This medicinal product is subject to additional monitoring. This will allow quick identification of new safety information.
The text only version may be available in large print, Braille or audio CD. For further information call emc accessibility on 0800 198 5000. The product code(s) for this leaflet is: PLGB 00031/0916.
Enspryng 120 mg solution for injection in pre-filled syringe
Enspryng 120 mg solution for injection in pre-filled syringe
▼This medicine is subject to additional monitoring. This will allow quick identification of new safety information. You can help by reporting any side effects you may get. See the end of section 4 for how to report side effects.
In addition to this leaflet, your doctor will also give you a patient alert card, which contains important safety information that you need to be aware of before and during treatment with Enspryng. Keep this alert card with you at all times.
1. What Enspryng is and what it is used for
2. What you need to know before you use Enspryng
3. How to use Enspryng
4. Possible side effects
5. How to store Enspryng
6. Contents of the pack and other information
Instructions for use
Enspryng contains the active substance satralizumab. It is a type of protein called a monoclonal antibody. Monoclonal antibodies are designed to recognise and attach to a specific substance in the body.
Enspryng is a medicine for treating neuromyelitis optica spectrum disorders (NMOSD) in adults and young people from 12 years of age.
NMOSD is a disease of the central nervous system that mainly affects the optic nerves and spinal cord. It is caused by the immune system (the body’s defences) working incorrectly and attacking nerves in the body.
In an attack of NMOSD, there is swelling in the nervous system. This also happens when the disease comes back (relapse). The swelling causes new symptoms or a return of previous symptoms.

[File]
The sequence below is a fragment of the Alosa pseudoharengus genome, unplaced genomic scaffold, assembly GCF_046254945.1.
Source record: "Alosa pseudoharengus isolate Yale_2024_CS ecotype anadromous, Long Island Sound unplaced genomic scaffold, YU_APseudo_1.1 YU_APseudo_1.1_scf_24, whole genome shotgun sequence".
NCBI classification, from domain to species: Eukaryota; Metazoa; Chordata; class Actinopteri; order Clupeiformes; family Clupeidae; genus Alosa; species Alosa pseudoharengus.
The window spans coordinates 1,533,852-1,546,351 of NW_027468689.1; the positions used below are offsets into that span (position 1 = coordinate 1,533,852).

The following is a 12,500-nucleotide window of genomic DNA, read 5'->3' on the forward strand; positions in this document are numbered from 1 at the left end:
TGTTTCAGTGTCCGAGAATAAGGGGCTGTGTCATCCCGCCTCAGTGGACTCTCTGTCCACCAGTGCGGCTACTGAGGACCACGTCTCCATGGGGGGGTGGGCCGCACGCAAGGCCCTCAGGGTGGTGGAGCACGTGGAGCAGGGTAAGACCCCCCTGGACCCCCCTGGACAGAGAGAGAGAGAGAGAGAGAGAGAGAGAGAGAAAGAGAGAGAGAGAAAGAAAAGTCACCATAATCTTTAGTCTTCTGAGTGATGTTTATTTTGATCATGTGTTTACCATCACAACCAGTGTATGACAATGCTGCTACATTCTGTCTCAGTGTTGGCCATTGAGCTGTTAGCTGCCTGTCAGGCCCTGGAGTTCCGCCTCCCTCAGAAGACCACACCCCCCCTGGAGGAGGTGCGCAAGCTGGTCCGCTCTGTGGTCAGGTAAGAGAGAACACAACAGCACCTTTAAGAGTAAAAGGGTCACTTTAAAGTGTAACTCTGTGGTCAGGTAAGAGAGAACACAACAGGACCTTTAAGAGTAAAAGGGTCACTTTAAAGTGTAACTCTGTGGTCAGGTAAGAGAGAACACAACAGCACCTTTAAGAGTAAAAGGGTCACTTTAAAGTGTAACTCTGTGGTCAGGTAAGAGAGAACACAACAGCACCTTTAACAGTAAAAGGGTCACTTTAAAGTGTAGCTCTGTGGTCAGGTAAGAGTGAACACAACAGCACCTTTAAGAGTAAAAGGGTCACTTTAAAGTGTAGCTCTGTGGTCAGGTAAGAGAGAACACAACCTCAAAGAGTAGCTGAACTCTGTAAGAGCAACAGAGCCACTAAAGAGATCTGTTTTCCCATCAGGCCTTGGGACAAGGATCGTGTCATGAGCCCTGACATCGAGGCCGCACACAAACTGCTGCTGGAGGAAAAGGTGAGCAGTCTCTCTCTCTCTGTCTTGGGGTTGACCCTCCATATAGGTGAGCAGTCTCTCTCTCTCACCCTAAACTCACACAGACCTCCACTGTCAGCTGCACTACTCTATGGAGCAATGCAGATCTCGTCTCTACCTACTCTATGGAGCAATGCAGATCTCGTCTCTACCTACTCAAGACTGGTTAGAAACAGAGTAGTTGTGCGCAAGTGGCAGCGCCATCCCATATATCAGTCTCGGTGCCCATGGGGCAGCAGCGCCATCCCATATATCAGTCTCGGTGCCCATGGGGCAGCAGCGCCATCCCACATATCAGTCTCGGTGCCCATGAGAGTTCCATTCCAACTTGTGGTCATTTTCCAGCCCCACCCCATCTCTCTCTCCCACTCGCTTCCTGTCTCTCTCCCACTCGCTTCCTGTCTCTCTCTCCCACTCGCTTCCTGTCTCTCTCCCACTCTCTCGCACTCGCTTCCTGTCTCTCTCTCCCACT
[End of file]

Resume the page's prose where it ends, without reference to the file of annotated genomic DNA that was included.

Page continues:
Enspryng blocks the action of a protein called interleukin-6 (IL-6), which is involved in the processes that lead to damage and swelling in the nervous system. By blocking its effects, Enspryng reduces the risk of a relapse or attack of NMOSD.
If the above applies to you or you are not sure, do not use Enspryng and talk to your doctor, pharmacist or nurse.
Talk to your doctor immediately if you experience any allergic reaction (see section 4. Possible side effects).
Talk to your doctor, pharmacist or nurse before using Enspryng if any of the below apply to you (or if you are not sure).
You cannot use Enspryng while you have an infection. Tell your doctor or nurse straight away if you think you have any signs of infection before, during, or after Enspryng treatment such as:
You will also find this information in the patient alert card you have been given by your doctor. It is important that you keep this alert card with you at all times and show it to any doctor, nurse or caregiver.
Your doctor will wait until the infection is controlled before giving you Enspryng or allowing you to continue to inject Enspryng.
Tell your doctor if you have recently been given any vaccine or might be given a vaccine in the near future.
Enspryng can have effects on your liver and increase the amount of some liver enzymes in your blood. Your doctor will do blood tests before you are given Enspryng, and during your treatment, to check how well your liver is working. Tell your doctor or nurse straight away if you have any of these signs of liver damage during or after Enspryng treatment:
White blood cell count
Your doctor will perform blood tests before you are given Enspryng, and during your treatment, to check your white blood cell count.
Do not give this medicine to children under 12 years of age. This is because it has not yet been studied in this age group.
Tell your doctor or pharmacist if you are taking, have recently taken or might take any other medicines.